Preparing to emboss
We used a fleur-de-lis stamp, embossing ink, and embossing powder

There are a variety of embossing inks. Our favorites are mostly metallics. But we decided to try this interesting bone effect.

An embossed stamp
After stamping, pouring on the powder, and using a heat gun, the result came out okay

The stamp and powder worked fine. In the end, the colors are probably not the best. Perhaps we should have gone with gold… or blood red. Blood red is always good.

Weather the Paper With Distressing Ink

We’re big fans of distressing ink. The yellow and brown stamp pads make it super easy to add an aging effect to paper. When doing these scrolls, you have two options:

  1. You can apply the ink before crumpling. This is great if you are using paper that doesn’t already look like parchment.
  2. You can apply the ink after crumpling. this will make the crumple marks really stand out.

We used a Distress Oxide pad and a round cotton applicator. This particular ink can be further weathered by spritzing water. But we didn’t do that in the picture here.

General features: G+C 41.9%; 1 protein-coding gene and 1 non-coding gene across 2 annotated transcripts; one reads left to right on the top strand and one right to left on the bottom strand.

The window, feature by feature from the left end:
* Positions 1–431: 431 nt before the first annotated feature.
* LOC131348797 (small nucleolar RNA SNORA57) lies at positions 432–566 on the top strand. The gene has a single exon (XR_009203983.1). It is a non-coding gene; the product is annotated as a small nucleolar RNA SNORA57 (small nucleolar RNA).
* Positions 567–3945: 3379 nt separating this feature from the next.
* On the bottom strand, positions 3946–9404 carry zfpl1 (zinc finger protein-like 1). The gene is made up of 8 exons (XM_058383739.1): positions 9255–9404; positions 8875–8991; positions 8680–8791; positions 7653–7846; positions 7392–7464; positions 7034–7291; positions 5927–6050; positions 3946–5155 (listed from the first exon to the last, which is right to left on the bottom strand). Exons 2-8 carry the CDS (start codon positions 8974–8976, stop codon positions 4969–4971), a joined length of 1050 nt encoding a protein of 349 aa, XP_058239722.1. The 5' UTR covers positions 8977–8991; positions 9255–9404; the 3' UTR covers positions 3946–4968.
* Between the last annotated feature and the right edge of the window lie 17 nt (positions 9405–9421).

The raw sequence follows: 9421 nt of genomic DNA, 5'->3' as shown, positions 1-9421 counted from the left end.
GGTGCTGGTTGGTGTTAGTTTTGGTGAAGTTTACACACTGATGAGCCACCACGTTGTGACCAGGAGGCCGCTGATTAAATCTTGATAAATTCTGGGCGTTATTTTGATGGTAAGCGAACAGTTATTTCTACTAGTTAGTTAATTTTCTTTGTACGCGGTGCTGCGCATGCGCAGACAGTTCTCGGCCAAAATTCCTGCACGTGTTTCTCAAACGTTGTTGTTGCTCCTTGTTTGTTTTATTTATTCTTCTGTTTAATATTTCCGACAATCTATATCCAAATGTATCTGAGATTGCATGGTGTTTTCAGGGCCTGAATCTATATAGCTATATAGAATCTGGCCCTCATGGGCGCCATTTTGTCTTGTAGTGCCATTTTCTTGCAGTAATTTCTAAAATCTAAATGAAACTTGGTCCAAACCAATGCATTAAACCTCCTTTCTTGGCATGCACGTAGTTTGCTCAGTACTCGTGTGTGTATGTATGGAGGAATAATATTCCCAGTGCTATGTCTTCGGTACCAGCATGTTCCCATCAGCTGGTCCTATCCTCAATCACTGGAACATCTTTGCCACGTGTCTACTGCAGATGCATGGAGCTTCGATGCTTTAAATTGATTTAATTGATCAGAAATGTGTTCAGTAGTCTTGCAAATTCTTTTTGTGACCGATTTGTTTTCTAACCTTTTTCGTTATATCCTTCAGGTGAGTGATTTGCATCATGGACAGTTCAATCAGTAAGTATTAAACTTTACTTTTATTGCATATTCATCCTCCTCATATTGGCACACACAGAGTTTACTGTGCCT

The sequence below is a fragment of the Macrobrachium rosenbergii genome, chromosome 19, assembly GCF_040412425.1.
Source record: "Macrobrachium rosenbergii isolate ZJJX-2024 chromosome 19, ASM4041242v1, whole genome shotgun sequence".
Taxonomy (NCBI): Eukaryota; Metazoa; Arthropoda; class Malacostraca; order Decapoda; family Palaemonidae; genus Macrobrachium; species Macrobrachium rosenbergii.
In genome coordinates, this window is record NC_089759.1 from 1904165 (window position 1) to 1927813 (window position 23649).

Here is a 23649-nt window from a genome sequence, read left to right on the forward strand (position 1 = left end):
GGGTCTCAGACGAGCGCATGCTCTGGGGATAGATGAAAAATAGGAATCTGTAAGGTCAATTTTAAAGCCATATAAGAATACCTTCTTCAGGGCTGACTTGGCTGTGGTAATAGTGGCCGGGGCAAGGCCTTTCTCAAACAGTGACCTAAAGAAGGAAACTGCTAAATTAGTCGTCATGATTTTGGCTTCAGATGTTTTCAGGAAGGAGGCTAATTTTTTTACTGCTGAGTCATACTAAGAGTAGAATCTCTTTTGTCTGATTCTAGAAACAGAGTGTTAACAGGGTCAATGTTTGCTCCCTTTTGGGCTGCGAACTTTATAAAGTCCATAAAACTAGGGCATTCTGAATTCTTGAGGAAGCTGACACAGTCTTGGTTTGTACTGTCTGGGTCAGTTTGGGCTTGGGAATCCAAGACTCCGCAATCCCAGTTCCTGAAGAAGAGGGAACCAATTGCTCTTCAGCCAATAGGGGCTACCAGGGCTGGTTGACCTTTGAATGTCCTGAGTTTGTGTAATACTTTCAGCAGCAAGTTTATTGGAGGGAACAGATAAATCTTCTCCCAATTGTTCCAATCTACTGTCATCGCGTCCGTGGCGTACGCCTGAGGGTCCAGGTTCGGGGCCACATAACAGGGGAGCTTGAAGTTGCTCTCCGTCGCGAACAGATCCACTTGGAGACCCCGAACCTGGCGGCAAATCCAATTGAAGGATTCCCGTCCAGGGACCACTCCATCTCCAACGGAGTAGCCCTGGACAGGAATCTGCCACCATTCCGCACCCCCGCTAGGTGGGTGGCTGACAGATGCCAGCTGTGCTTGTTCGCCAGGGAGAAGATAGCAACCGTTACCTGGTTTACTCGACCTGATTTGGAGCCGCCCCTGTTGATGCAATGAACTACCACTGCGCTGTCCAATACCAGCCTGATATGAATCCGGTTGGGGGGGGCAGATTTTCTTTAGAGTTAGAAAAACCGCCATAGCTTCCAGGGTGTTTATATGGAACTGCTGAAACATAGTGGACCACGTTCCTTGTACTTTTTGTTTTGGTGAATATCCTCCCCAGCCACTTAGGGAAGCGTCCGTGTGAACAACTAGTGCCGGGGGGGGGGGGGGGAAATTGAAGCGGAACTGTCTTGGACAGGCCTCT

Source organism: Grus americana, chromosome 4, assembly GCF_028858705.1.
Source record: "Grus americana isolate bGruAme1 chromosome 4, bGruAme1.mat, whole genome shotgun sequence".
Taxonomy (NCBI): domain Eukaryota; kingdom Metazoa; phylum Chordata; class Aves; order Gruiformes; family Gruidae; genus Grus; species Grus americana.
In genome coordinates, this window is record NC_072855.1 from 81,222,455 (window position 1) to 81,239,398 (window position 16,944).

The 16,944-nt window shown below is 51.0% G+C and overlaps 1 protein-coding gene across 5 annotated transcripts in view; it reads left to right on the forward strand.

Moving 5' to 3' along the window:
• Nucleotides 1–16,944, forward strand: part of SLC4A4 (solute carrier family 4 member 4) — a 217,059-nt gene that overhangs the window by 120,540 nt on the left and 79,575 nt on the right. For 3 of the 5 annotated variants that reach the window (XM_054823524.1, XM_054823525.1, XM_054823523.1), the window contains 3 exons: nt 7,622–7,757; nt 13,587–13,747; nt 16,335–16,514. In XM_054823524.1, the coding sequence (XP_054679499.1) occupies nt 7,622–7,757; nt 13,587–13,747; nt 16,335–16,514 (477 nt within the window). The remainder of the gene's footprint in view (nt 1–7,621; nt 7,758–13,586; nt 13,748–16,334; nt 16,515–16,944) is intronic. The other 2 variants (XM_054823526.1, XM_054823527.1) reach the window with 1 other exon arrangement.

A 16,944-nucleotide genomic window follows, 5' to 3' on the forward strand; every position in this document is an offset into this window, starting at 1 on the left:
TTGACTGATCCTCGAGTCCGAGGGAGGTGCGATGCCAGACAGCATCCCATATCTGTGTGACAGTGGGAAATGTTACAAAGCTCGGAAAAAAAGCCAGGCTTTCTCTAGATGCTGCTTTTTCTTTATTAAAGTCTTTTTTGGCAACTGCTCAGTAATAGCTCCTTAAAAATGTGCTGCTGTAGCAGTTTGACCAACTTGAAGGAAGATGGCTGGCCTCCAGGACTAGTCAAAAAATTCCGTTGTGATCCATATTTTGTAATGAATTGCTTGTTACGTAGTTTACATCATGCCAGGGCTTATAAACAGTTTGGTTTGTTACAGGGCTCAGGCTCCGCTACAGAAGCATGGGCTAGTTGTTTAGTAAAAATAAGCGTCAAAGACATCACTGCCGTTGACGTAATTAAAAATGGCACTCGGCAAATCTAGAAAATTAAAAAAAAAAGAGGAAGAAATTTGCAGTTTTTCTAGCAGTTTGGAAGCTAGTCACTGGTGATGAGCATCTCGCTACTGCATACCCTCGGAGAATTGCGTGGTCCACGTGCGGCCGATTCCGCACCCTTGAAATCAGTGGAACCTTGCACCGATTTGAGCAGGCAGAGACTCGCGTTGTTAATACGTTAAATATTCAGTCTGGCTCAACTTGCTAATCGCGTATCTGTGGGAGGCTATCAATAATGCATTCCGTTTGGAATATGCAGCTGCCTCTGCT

Spread ink
We gently brushed the ink over the paper. The ridges naturally caught most of the ink.

We only brushed the edges of the paper. So in the picture above, you can see the darker brown ink around the edges, while the middle is untouched. By applying only on the edges, the finished product looks like the sides of the scroll have weathered more than the middle (a plausible result for something rolled).

Seal the Scroll with Wax

For our last flourish, we took some sealing wax and stamped the scroll closed. This is a fun effect because your players not only have to untie the scroll, but also break the seal. It gives the feel of discovering something long hidden.

For this step, we pulled out the old wax and seal. You know, the one that’s been in our family since we bought it on Amazon a few months ago.

Sealing wax
Just light up the candle and let the wax drip onto the paper. Then press the seal into the wax for 20-30 seconds.

This part required squishing the scroll a bit. But it regained its form as soon as we were done. A thinner seal like this is easer for the players to pull off without damaging the scroll. It’s also more flexible so you can bend the scroll back into a round tube shape. You can put on a larger blob of wax for a thicker seal, which looks really cool.

Here’s our finished project with the fake burns, the weathering, and the seal.

The finished project
Tied back up again, this scroll looks like it has spent a century in the horde of a green dragon.

All told, even adding all of these flourishes, it took us about thirty minutes to make this scroll. We hope you make this project your own, trying out different techniques and materials to make your scroll a perfect fit your your campaign.